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Evolution of Salamandrid Feeding

Salamanders across the family Salamandridae can either be fully terrestrial, semi-aquatic, or fully aquatic as adults. The environment in which these animals are found governs the feeding behavior utilized - suction feeding when in water and often using tongue projection or protrusion when on land. In my research on the functional morphology of feeding in salamandrids I have identified performance trade-offs in species needing to perform both of these behaviors; however, little is known about how morphology, kinematics, and overall performance has evolved within the family.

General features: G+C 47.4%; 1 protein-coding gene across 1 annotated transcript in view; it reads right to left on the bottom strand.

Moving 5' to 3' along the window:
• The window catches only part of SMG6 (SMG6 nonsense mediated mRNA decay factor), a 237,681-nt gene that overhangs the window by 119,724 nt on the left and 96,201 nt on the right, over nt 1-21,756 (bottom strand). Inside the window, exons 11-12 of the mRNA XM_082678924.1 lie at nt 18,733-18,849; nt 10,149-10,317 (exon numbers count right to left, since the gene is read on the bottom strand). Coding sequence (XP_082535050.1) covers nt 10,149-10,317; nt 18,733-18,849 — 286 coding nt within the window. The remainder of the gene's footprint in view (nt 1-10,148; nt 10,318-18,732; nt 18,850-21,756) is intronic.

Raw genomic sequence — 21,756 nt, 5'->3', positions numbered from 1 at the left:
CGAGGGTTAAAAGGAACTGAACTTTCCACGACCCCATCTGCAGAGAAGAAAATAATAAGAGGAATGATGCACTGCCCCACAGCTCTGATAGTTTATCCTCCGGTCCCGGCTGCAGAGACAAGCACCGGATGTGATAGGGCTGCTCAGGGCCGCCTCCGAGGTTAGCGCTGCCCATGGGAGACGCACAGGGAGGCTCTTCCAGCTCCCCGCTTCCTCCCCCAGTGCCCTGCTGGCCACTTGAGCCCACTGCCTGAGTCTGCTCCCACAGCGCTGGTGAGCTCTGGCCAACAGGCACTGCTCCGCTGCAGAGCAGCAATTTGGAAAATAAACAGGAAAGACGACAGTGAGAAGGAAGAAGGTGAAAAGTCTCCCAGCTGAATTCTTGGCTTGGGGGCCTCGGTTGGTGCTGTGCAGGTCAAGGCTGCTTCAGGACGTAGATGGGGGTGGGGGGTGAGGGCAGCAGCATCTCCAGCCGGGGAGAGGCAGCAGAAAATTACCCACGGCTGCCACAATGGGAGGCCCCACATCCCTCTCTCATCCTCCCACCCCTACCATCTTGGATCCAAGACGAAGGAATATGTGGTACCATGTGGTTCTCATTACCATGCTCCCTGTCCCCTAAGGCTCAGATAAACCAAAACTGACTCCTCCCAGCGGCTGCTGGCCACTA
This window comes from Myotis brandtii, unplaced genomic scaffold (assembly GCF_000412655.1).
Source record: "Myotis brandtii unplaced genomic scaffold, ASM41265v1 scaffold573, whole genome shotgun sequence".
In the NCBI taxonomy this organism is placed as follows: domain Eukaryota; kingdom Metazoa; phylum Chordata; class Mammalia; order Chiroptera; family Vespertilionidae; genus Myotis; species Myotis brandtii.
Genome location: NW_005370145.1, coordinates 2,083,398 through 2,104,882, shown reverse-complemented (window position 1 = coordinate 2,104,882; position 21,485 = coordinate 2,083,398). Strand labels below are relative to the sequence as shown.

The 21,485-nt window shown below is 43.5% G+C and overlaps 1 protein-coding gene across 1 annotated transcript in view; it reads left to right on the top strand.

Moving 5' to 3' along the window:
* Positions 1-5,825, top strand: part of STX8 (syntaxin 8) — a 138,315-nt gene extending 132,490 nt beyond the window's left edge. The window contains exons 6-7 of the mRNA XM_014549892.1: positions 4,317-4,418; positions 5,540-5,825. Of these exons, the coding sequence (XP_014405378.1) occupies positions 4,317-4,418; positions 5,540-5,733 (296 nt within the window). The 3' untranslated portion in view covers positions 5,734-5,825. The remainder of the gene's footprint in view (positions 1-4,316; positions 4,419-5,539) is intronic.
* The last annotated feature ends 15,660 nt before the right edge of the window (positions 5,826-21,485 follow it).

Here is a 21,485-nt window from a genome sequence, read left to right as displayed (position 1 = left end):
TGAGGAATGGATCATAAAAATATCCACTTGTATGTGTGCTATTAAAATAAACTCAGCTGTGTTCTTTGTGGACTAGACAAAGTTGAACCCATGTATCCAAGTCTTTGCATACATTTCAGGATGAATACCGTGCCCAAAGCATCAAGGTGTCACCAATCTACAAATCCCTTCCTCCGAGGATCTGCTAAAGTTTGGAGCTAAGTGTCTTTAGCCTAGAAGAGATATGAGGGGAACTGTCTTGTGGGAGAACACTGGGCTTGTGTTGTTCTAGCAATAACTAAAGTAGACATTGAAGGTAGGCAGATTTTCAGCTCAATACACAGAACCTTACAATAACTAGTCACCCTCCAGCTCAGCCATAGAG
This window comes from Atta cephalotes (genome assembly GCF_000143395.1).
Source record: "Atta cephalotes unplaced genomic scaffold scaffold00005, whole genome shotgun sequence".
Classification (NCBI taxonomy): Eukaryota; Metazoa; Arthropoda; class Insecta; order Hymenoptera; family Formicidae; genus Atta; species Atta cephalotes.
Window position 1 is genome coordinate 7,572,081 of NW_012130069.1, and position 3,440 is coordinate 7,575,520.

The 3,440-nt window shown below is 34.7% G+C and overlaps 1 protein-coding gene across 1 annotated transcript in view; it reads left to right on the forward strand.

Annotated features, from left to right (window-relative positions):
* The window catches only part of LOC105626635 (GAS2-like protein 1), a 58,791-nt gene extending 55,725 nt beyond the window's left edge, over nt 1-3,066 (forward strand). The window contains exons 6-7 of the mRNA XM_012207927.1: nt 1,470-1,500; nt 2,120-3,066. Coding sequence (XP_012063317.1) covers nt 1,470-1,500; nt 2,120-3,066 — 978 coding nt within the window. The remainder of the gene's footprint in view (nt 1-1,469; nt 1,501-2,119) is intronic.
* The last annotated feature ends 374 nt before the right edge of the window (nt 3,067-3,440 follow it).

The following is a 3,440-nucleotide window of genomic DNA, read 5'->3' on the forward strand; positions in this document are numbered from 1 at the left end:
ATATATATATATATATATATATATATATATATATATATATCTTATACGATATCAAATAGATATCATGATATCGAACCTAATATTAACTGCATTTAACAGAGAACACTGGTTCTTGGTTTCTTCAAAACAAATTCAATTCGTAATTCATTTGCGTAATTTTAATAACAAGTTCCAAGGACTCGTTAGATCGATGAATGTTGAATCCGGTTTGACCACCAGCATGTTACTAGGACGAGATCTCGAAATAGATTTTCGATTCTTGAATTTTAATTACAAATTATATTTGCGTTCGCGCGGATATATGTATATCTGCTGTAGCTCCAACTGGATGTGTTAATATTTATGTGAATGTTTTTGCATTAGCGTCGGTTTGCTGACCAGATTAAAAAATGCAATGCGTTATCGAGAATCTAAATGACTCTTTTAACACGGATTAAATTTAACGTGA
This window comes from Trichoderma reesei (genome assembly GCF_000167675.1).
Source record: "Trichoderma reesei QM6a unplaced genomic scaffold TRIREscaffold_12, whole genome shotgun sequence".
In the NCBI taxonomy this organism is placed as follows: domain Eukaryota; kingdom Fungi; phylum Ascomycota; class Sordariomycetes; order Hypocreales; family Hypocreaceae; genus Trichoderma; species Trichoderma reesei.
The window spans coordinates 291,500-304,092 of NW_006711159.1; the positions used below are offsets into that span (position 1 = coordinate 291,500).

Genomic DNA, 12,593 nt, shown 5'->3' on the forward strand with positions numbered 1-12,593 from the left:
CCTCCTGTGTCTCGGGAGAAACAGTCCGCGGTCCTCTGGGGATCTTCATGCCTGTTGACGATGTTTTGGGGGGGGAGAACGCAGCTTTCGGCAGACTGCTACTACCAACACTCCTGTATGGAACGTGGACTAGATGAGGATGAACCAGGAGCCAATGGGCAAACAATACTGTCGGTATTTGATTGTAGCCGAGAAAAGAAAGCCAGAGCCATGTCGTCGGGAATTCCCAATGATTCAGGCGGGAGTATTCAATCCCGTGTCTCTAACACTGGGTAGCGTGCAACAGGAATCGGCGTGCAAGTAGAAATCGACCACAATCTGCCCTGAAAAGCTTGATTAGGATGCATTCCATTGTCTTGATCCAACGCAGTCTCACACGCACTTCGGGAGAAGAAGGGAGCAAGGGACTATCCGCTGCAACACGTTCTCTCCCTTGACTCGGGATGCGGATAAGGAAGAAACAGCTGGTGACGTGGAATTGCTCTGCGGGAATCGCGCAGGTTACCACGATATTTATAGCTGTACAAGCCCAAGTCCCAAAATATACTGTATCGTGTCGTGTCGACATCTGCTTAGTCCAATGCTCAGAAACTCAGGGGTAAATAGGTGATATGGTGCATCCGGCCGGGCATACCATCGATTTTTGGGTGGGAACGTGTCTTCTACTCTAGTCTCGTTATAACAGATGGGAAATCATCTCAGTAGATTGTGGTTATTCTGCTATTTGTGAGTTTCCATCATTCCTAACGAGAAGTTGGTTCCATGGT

My research focuses on better understanding how feeding behaviors have evolved in salamandrids, as well as attempts to identify correlations between the evolution of performance and morphology. In these experiments I utilize the morphological, kinematic, and performance data gathered both through my own research, as well as from the literature, in combination with phylogenetic comparative methods to assess the evolution of these traits.

Header image: cleared and stained specimen of the fully aquatic newt Paramesotriton labiatus.

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